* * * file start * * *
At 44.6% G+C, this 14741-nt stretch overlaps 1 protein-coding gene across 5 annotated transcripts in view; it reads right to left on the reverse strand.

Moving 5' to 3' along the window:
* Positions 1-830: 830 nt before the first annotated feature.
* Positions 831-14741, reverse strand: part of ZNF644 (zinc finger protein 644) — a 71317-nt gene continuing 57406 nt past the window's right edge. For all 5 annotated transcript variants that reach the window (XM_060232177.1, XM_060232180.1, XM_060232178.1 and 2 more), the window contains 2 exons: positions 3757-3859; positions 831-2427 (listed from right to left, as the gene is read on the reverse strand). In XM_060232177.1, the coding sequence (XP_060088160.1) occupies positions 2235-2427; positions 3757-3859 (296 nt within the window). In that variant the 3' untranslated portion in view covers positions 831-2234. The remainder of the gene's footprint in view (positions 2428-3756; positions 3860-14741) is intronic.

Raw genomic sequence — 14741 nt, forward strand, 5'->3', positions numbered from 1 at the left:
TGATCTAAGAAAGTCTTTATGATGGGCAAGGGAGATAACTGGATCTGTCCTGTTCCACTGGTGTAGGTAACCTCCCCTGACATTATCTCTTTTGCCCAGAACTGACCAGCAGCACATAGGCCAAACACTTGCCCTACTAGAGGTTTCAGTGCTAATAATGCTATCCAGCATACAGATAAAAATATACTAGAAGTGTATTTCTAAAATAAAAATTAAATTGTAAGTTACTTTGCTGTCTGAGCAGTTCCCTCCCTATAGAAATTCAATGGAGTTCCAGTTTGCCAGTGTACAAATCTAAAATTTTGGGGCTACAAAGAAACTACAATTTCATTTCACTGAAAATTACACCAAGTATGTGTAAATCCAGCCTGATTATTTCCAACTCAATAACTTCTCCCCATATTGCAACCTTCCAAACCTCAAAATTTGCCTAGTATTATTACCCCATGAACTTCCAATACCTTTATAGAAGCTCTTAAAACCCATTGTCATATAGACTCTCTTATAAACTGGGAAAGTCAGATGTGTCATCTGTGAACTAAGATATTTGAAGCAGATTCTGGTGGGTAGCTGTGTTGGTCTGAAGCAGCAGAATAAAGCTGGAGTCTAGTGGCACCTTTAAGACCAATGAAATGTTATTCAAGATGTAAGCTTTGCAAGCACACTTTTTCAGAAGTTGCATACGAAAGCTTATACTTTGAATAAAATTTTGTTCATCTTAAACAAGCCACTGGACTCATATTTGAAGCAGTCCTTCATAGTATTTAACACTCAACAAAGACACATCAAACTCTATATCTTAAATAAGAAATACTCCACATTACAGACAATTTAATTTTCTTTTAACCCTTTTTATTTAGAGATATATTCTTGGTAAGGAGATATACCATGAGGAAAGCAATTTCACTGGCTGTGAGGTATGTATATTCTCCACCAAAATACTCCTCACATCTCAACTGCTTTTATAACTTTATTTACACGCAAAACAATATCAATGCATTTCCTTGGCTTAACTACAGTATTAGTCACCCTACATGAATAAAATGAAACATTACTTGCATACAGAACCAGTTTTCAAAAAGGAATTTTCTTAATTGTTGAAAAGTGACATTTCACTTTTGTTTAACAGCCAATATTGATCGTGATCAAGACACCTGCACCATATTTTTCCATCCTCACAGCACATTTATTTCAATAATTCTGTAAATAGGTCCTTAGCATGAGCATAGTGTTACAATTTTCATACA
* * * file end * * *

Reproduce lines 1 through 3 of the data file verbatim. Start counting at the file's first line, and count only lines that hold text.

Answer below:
At 44.6% G+C, this 14741-nt stretch overlaps 1 protein-coding gene across 5 annotated transcripts in view; it reads right to left on the reverse strand.

Moving 5' to 3' along the window:
* Positions 1-830: 830 nt before the first annotated feature.